Revision and implementation of ministries that rejuvenated the life and identity of trinity Christian Methodist episcopal church as a change agent.

Joyce E. Brown, Interdenominational Theological Center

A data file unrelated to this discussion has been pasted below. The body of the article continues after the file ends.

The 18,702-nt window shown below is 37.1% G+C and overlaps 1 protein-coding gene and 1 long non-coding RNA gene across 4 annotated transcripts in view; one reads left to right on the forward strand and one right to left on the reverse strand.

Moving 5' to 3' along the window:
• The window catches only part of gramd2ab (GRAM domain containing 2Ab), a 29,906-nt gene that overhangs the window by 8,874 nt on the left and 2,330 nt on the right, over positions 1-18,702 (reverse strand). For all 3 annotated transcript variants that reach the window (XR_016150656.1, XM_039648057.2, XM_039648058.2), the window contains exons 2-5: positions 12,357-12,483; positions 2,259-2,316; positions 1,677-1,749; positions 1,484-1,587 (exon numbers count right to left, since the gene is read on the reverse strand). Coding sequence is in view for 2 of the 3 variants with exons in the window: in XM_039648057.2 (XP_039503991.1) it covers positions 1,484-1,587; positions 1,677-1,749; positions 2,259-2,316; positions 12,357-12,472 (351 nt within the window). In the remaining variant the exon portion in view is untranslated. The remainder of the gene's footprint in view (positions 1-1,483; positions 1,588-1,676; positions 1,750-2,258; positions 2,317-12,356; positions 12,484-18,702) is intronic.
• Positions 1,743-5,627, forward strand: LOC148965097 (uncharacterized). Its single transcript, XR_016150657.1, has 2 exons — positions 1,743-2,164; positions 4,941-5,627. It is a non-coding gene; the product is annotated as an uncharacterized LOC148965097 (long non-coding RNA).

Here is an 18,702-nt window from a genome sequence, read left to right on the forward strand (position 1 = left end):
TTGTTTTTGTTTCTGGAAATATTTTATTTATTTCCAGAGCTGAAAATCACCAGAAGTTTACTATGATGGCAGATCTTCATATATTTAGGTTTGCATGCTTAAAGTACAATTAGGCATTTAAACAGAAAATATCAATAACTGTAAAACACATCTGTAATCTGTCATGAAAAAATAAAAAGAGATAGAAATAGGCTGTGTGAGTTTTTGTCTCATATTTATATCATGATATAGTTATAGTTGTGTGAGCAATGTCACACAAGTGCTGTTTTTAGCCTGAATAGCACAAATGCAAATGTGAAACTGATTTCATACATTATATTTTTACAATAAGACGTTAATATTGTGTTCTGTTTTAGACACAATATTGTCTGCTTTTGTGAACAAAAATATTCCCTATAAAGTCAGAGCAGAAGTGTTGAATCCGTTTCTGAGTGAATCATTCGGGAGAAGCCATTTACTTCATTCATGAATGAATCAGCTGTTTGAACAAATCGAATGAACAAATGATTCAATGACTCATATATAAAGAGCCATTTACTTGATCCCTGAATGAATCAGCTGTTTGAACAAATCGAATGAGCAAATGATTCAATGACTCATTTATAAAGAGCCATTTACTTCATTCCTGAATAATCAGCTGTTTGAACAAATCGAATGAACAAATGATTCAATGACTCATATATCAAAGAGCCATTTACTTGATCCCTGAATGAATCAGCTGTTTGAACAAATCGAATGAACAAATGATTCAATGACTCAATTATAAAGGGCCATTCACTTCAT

Mission Churches in the Christian Methodist Episcopal (CME) denomination generally located in rural areas often acts as a change agent for its members, neighbors, and community. The church should experience growth and change as it community experience growth and change. Often this process requires a drive of resurgence for the church. The case study reviewed the literature on concept, strategies and tactics involved in building alliances within the CME denomination. Additionally, current research on networking and collaboration with religious involvement in community activities, and faith base organization was reviewed. Using case study methodology, this study examined a small dying church in rural North Georgia. This church is located in an area that had private sector economic revitalization plans in place but needed a church that could function as a representative to and for its community. It was the only church located in the planned revitalized area. An identity assessment was conducted for the church and denominational requirements and support were negotiated. Additionally, interviews were conducted with a wide range of collaborative organizations representing diverse revitalization agencies. Research questions addressed in this study examined the motivation for church participation in this collaborative effort and the extent to which church and community members felt their organizational needs were met. Major findings of the study revealed that the church sectors examined had differing organizational capacity, performance, and perceptions of social impact. Results also indicated that participants were committed to similar core beliefs and values that allowed elastic strategies for collaboration to evolve. Outcomes indicated participants recognized the multiple dimensions of social organizations. This study concluded that while much has been written about the benefits to small churches for involvement in community revitalization, little has been written about the experience of a small rural church’s processes of development involving denominational, non-profit, public, and private sectors.